Free State of Van Zandt and Belinda Blurb


I love research and love to walk-the-walk when it comes to research.  As my friends know, if I could do what I’d really love  it’d be researching and outlining novels, while someone else writes the book.  I came across two interesting tidbits that I want to share with you all.

                                                                                 The Free State of Van Zandt

Van Zandt County in east Texas was once known as the Free State of Van Zandt, an independent state once in conflict with the United States.  Following the Civil War, federal troops were stationed in many Texas towns. Fed up with martial law, the citizens of Van Zandt voted to secede not just from Texas, but from the United States as well.  The government wasn’t going to stand for any shenanigans, so United States Army soldiers led by General Sheridan were sent to put down the uprising.

Fortunately, the Van Zandt army had celebrated their new freedom a little too heartily and the drunks were rounded up without too much hassle.  Later, many of the men escaped custody. Seceding from the U.S. was no longer in the cards, though the resolution made by the county to separate from Texas and the U.S. was never formally withdrawn.

Where did the word “blurb” come from?

This second little tidbit is for the writers out there, and we have plenty of readers who are also writers!  I found it so interesting and had not heard of this before.

Ever wonder where we got the term “blurb” to indicate a short summary or promotional piece accompanying a creative work?  At a trade association dinner in 1907, author Gelett Burgess presented attendees with a limited edition of one of his books.  It was customary to have a brief summary included on the front of the dust jacket of such books, along with a picture of an attractive woman.  Notice I said woman, not author!  Burgess followed this custom — with a twist. On the front of his book was an image of a woman with her hand held to her mouth, as if shouting. The caption for this image was “Belinda Blurb, in the act of blurbing,” and bold letters at the top of the dust jacket declared, “Yes, this is a Blurb!”  The name stuck.

I found this tidbit about the time, Kensington sent me the back blurb on my newest Kasota Springs Romance story Out of a Texas Night,  so I thought I’d share the tidbit with you all.

For an autographed copy of Give Me a Texas Ranger, referred to in  the Publisher’s Weekly review, or any one of the six anthologies by Linda Broday, Jodi Thomas, the late DeWanna Pace and myself, give me your thoughts on Van Zandt County, Texas, withdrawing not just from Texas but the United States.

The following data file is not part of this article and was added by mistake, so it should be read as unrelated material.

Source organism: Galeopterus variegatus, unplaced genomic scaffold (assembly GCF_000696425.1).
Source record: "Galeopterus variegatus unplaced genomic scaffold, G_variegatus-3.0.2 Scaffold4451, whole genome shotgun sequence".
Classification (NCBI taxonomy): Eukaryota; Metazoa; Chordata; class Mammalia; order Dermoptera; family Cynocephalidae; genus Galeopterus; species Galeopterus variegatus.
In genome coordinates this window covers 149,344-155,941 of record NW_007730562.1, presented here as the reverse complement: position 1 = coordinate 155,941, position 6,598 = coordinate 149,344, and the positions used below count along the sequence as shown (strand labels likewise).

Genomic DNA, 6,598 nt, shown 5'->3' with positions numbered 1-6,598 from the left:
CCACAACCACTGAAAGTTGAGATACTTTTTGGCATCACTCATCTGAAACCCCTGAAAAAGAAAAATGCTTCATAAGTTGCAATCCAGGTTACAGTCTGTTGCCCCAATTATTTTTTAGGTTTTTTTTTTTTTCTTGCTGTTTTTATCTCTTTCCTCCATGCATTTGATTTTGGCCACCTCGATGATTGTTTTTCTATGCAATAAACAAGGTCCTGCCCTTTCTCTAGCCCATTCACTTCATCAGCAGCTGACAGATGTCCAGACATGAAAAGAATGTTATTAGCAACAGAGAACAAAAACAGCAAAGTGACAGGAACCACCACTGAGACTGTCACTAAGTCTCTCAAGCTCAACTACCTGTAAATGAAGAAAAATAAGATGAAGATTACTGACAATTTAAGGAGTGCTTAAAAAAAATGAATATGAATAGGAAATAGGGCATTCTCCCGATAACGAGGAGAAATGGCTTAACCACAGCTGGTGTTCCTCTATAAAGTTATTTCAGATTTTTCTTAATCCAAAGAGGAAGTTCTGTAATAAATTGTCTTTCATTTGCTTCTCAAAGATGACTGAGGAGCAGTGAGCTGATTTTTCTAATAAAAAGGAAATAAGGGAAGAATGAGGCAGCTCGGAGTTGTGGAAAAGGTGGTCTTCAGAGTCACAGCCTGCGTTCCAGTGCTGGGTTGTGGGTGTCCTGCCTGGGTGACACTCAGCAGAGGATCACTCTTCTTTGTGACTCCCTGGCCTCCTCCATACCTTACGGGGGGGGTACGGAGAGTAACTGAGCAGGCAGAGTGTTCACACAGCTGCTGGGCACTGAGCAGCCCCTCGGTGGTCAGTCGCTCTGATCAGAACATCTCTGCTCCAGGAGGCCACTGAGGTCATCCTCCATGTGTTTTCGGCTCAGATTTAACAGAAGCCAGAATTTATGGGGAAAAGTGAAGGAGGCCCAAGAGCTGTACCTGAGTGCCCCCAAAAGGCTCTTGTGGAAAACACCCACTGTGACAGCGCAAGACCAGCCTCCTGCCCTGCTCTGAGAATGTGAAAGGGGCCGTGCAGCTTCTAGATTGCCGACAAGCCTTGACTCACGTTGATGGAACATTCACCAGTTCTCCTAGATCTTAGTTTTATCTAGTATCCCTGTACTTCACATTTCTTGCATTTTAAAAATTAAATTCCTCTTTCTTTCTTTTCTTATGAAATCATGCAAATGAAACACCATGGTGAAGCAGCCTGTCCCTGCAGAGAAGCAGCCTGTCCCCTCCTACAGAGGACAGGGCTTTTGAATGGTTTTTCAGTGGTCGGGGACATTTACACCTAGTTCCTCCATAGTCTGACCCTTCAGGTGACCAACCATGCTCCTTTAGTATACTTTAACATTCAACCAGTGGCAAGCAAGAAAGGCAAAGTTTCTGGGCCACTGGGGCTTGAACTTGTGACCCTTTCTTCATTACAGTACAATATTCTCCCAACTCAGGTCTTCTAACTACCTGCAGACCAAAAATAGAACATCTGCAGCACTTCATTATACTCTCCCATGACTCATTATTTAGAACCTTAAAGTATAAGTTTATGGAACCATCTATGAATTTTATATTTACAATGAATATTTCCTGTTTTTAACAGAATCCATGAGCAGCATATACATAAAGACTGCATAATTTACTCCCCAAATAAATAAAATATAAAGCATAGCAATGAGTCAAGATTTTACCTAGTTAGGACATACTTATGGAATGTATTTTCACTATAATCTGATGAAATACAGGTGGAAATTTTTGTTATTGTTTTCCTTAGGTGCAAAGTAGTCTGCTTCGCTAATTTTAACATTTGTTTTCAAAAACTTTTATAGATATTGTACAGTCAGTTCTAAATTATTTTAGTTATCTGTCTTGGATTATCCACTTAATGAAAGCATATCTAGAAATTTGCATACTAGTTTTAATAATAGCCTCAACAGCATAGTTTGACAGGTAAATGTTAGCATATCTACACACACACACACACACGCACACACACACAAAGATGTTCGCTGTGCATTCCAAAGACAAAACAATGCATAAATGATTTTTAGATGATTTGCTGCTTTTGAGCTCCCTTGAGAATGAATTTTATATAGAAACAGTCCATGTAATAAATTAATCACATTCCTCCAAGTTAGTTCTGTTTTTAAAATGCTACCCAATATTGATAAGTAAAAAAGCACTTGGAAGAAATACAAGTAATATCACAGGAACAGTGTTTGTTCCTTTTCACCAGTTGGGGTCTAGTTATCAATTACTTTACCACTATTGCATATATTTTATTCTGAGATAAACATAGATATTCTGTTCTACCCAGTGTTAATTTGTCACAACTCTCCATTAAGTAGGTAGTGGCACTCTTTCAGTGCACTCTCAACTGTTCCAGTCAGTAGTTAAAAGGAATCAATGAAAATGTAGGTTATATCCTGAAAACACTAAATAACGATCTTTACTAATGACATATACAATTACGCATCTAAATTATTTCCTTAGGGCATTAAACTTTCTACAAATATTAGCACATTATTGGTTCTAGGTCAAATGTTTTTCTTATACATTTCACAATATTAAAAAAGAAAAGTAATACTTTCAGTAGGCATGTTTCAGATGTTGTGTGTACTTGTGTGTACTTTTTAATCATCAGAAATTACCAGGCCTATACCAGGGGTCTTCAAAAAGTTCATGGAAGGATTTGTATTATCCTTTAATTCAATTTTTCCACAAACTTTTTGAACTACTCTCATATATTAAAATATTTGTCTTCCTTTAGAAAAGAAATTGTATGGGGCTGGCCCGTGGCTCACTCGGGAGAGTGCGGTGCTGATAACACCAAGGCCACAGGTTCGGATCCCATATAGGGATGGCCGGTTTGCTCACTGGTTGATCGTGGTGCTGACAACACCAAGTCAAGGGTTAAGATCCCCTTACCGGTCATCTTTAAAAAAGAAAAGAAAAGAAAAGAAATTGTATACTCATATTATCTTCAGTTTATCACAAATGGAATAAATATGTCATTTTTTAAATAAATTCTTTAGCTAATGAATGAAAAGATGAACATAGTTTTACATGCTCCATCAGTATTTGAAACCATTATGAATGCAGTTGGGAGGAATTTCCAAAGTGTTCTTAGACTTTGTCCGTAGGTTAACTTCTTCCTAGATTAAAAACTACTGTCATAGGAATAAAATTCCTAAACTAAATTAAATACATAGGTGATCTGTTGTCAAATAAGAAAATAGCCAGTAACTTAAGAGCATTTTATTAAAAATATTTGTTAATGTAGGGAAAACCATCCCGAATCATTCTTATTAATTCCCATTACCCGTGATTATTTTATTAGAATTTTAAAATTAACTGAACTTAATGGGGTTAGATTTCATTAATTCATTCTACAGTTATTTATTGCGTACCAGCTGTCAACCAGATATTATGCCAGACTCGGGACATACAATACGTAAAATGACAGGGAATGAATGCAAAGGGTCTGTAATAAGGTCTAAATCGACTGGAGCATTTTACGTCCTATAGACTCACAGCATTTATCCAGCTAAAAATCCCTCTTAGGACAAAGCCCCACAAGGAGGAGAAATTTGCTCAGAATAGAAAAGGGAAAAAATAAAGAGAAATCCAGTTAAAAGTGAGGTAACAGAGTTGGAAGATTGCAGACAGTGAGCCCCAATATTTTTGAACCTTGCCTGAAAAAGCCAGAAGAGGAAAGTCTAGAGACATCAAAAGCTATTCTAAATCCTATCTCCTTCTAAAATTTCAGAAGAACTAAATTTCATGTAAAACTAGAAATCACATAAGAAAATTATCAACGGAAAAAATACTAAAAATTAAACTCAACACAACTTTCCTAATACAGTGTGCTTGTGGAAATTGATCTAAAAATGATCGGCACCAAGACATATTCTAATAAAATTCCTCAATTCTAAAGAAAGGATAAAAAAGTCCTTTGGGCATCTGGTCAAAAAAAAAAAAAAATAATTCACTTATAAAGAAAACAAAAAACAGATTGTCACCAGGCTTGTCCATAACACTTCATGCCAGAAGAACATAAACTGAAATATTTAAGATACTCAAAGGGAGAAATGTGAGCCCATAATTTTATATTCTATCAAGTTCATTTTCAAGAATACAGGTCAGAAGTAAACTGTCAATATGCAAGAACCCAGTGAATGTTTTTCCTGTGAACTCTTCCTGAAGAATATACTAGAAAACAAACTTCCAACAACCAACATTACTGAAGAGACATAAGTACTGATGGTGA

How many of you have ever heard of “Belinda Blurb”?

                                 Everything’s bigger in Texas…including love.

A deputy sheriff in Houston, Avery Humphrey is ready for some hometown comfort when she heads back to Kasota Springs, but one kiss from Brody VanZant is enough to make her trade “soothing” for “sizzling.” When it turns out hot, hard-headed Brody is another Bonita County deputy, sizzling gets complicated, especially after Avery is made the interim sheriff. Brody knows romancing the boss isn’t on the duty roster, but to him it’s a state of emergency to prove to Avery that he’s the partner she needs—in her life and in her bed—and he’s ready to give her as many kisses as there are stars in the Texas sky to convince her.

Praise for Phyliss Miranda

“Outlaw Savannah Parker finds hope for justice—and redemption—in the arms of Texas Ranger Ethan Kimble in Miranda’s ‘Texas Flame,’ which deftly weaves layers of secrets into a narrative that keeps readers guessing.”

Publishers Weekly

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A native Texan, New York Times and USA Today bestselling author Phyliss Miranda still believes in the Code of the Old West and loves to share her love for antiques, the lost art of quilting, and the Wild West.

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24 thoughts on “Free State of Van Zandt and Belinda Blurb”

  1. Good morning Phyliss, what an interesting blog. I had no ideas that Van Zandt county was thinking I’d seceding from the US, must less Texas. I’m sure they are glad they did not go through with this, as it would be nearly impossible to be a nation on your own without backing from an even larger populas.
    I love hearing how the blurb came to be. Very interesting. Some books the blurbs give me an indication as to whether I’d love the book or not. But for my favorite authors, you, Linda, Jodi, & DeWanna (God rest her soul), I don’t need to read yall’s, as I know I’ll be getting all of your books, no matter what. You all are dear to my heart.
    Love you and have a great week.

    • Hi Tonya, glad you dropped by. I thought the info on Van Zandt county was interesting, so am glad you did too. Yes, it’d be very difficult not to have any of the monies from state and federal sources. I’d ever thought about where blurb came from, so it was really a fun fact. Thank you so much, precious friend of ours, for the compliment about our books. You are dear to our heart too, and I hope you and yours have a great week. A big Texas hug, Phyliss

    • Thank you, DebraG, for taking the time to read my blog. I think all of the Fillies try to write blogs that have interesting tidbits for everyone. As I said, I love research, so something I might find out is likely not known by everyone. Have a great day, friend. Hugs, Phyliss